MARKET REPORT: Retail shares tumble as families rein in spending

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High Street retailers felt a chill amid worries about spending in the build-up to Christmas as inflation bites.

Tesco was forced to trim profit forecasts for the year, and shares in a string of household names tumbled into the red.

Fashion chain Next dropped 5.3 per cent, or 268p, to 4762p, retailer M&S sank 5.4 per cent, or 5.57p, to 96.88p, sportswear giant JD Sports was down 3.2 per cent, or 3.45p, to 104.5p and Mike Ashley’s Frasers Group dropped 2.5 per cent, or 17p, to 671.5p.

High Street hit: Fashion chain Next dropped 5.3%, M&S sank 5.4%, sportswear giant JD Sports was down 3.2% and Mike Ashley's Frasers Group dropped 2.5%

High Street hit: Fashion chain Next dropped 5.3%, M&S sank 5.4%, sportswear giant JD Sports was down 3.2% and Mike Ashley’s Frasers Group dropped 2.5%

The slide came amid renewed concerns about the outlook for the economy, with households likely to rein in spending as energy bills and mortgage rates soar.

Supermarkets were also under pressure following the update from Tesco as it slumped 4.1 per cent, or 8.7p, to 201.3p. Online grocer Ocado was down 10 per cent, or 50.9p, to 456.1p and Sainsbury’s tumbled 4.7 per cent, or 8.4p, to 172.2p.

The FTSE 100 fell 0.48 per cent, or 33.84 points, to 7052.62 and the FTSE 250 was down 1.46 per cent, or 259.73 points, to 17,562.42.

Oil stocks were on the rise after Opec+ agreed the deepest cuts to production since the 2020 pandemic. 

With crude rising further above $90 a barrel, BP gained 1.3 per cent, or 5.7p, to 460.2p, while Shell was up 1.7 per cent, or 40.5p, to 2378.5p and Harbour Energy rose 0.02 per cent, or 0.1p, to 451p.

The rally came a day after the boss of Shell opened the door for a windfall tax on oil and gas firms. 

Ben van Beurden told an energy conference in London that helping the poorest in society may mean ‘governments need to tax people in this room to pay for it’.

In her first outing as Prime Minister at the Tory party conference, Liz Truss ruled out another windfall tax on energy giants.

On the acquisition front, engineering group Hill & Smith swooped on the US portable solar construction manufacturer and supplier National Signal. 

Stock Watch – Strix

Strix has agreed to buy the Australian tap manufacturer and supplier Billi for around £38million.

The kettle controls maker expects to complete the takeover this year. To fund the deal, Strix raised around £13million by selling 11,304,347 shares at 115p, a 10 per cent discount to the closing price on Tuesday.

The AIM-listed firm has also refinanced its existing £80million debt facility and taken on a new £49million loan.

The shares fell 5.8 per cent, or 7.4p, to 120.4p.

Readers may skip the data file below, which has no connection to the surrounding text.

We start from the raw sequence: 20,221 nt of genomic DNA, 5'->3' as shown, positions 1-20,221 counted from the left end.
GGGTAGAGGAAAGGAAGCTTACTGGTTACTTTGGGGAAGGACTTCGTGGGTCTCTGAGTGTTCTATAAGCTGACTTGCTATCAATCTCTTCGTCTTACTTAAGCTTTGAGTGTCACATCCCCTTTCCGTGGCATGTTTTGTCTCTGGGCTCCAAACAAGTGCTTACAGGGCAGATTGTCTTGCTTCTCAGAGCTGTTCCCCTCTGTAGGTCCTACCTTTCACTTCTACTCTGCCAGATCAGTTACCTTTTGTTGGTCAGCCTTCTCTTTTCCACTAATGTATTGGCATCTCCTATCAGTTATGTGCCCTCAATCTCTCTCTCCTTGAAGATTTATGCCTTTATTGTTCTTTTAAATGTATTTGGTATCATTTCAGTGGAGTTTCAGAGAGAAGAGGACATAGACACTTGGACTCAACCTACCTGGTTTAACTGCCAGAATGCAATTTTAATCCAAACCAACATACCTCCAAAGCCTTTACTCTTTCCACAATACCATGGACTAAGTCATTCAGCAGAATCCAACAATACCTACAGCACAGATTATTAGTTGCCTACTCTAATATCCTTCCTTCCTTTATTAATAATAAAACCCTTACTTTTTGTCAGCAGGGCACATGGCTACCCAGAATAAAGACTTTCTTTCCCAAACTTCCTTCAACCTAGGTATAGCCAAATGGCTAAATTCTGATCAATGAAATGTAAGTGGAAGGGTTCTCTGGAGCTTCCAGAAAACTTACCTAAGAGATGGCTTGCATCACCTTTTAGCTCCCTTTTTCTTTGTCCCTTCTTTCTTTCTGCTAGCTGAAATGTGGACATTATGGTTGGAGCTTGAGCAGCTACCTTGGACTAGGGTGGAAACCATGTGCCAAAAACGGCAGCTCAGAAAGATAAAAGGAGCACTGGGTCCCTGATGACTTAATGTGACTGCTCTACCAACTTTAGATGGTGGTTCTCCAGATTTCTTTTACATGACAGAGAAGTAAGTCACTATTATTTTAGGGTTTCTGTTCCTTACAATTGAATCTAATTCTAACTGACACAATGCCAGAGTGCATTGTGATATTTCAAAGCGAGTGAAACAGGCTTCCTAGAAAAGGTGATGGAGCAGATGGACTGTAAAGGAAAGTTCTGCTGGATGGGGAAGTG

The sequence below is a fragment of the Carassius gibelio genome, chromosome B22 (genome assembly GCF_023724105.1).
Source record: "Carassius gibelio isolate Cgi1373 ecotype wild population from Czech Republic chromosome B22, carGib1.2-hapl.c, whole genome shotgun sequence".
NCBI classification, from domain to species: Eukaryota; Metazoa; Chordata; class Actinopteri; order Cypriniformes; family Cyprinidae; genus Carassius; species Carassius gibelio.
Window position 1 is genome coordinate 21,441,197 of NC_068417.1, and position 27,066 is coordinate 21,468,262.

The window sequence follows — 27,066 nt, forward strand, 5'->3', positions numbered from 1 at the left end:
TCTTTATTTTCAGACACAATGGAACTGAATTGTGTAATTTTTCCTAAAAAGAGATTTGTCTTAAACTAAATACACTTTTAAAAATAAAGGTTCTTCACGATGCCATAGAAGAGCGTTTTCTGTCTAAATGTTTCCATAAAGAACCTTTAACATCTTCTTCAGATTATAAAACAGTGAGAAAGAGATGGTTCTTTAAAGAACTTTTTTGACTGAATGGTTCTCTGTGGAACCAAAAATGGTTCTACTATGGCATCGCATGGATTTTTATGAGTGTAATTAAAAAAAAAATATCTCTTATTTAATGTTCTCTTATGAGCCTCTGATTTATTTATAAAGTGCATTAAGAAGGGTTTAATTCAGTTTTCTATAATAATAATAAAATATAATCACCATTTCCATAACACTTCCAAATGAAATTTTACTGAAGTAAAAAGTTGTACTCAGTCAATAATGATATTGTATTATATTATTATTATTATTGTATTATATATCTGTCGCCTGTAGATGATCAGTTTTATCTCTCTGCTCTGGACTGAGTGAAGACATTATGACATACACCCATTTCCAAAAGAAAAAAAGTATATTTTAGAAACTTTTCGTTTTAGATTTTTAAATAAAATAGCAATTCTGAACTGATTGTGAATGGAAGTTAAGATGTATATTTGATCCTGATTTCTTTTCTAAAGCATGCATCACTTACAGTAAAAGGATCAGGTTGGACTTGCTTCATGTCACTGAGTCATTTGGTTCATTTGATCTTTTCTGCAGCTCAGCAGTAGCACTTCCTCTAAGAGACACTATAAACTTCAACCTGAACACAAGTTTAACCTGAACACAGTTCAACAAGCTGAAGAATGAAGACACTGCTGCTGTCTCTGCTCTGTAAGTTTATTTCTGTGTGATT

The deal is worth around £22.2million with a further performance-related payment of around £3.5million up for grabs.

Hill & Smith has also completed the takeover of Widnes Galvanising for £3.7million, and its shares rose 4.4 per cent, or 43p, to 1014p.

Hilton Food Group had a much-needed boost from the City only weeks after its worst day on the stock market. Peel Hunt described the food packager’s operations in New Zealand and Australia as ‘world class’ following a visit.

‘These provide the blueprint for what can be achieved elsewhere,’ the broker added. Last month Hilton’s half-year results saw shares tumble 28.3 per cent after warning its full-year profit would be lower than expected. 

Yesterday the shares gained 6.2 per cent, or 35p, to 597p. Meanwhile Hyve Group hailed a surge in business as some of its biggest in-person events returned in style. 

The conference and trade show organiser said revenue was around £122million last year compared with £22million 12 months earlier.

The group is also in talks to sell its Turkish business for up to £8million as it trims its portfolio. The shares were up 8.2 per cent, or 4.1p, to 54.1p.

Housebuilder Redrow has renewed its commitment to ensuring that leaseholders have a safe place to live and are not saddled with the cost of repairing high-rise blocks.

In a win for cladding victims, it has signed up to the Welsh government’s building safety pact, meaning it will fix all buildings over 11 metres with fire safety issues which it has been involved in over the past 30 years.

It has set aside £200million as part of the pledge it signed in England in April and does not think this will increase, having agreed to the Welsh pact. Investors may need more convincing as shares fell 3 per cent, or 12.6p, to 410.6p.

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